GOOGLE TELLS REGULATORS TO ASK ‘WHY’: Susan Molinari, who helps lead public policy at Google, took a shot at regulators in other countries being too quick to the trigger. Her words Wednesday at an innovation panel in Congress come less than a week after European regulators issued antitrust charges against Google for how it leverages its Android smartphone operating system.
“If you are going to go in this as members of Congress, as regulators, as legislators, you have to stop yourself and ask the question, ‘Why?” Why do we in fact need to do this, because in fact the repercussions of an amazing industry that we are all in right now, that revolution that we are in right now, could be stopped and have unintended consequences,” she said. “I think we see in the United States this is largely right compared to other places of the globe, where they cure for no harm that has been perceived to the point where they don’t answer the question before they go rush in.”
DEATH AT APPLE: An employee at Apple’s headquarters in Cupertino, Calif., was found dead Wednesday morning but many of the details remain unknown, according to local reports. Law enforcement described the death as an isolated incident. Officials did not release the cause of death but early reports mentioned a head wound and gun. Apple did not respond to a request for comment.
CRUZ DOMAIN NAME TROUBLE: Matt Mackowiak, from the Potomac Strategy Group, purchased the web address Cruzfiorina.com. The news was revealed Wednesday as reports emerged that presidential candidate Ted CruzTed CruzFiorina: Trump and Clinton are ‘two sides of the same coin’ Fiorina: Clinton says ‘vote for me because I’m a woman’ Trump mocks Cruz for adding Fiorina to ticket MORE would pick Carly Fiorina as his vice presidential running mate. According to a public database, the domain was updated on Wednesday and was originally created last year. The Cruz campaign itself snatched up Cruzcarly.com on Monday.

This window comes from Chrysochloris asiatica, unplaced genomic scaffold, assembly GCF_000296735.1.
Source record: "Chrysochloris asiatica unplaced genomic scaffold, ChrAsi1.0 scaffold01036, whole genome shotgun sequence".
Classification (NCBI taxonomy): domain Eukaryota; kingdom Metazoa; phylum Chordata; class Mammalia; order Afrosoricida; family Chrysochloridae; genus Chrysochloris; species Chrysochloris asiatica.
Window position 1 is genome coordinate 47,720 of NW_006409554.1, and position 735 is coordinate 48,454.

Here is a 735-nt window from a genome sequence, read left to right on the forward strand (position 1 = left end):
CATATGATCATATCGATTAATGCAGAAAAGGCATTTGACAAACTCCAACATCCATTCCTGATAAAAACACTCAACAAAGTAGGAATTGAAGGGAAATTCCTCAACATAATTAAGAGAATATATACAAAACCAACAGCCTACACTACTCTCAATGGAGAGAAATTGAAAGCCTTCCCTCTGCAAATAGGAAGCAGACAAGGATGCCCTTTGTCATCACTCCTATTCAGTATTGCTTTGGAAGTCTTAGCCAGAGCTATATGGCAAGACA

COMCAST RAISES DATA CAPS: Comcast said on Wednesday that it would raise data caps on its subscribers from 300 gigabytes per month to a terrabyte. The caps, which are only active in some markets, are said by critical consumer groups to potentially limit competition in the video market. The company will also raise the amount it charges customers who want unlimited data.
At 10:00 a.m., the House Energy and Commerce Committee convenes day two of a markup that includes communications bills. http://1.usa.gov/1rgnYc8
At 10:30 a.m., the Federal Communications Commission holds its April open meeting. http://fcc.us/1Txsex8
IN CASE YOU MISSED IT:
The House on Wednesday unanimously passed an email privacy bill that the technology industry and advocates pushed for years.
The FBI will not be able to disclose how it broke into an iPhone used by one of the San Bernardino shooters.
The trailer for Oliver Stone’s film about government leaker Edward Snowden was released on Wednesday, months before the movie’s Sept. 16 release date.
A federal court on Tuesday ruled Amazon for years unfairly billed customers for purchases made through its app store, in particular purchases by children.
Arianna Huffington will join Uber’s board of directors, the company announced on Wednesday.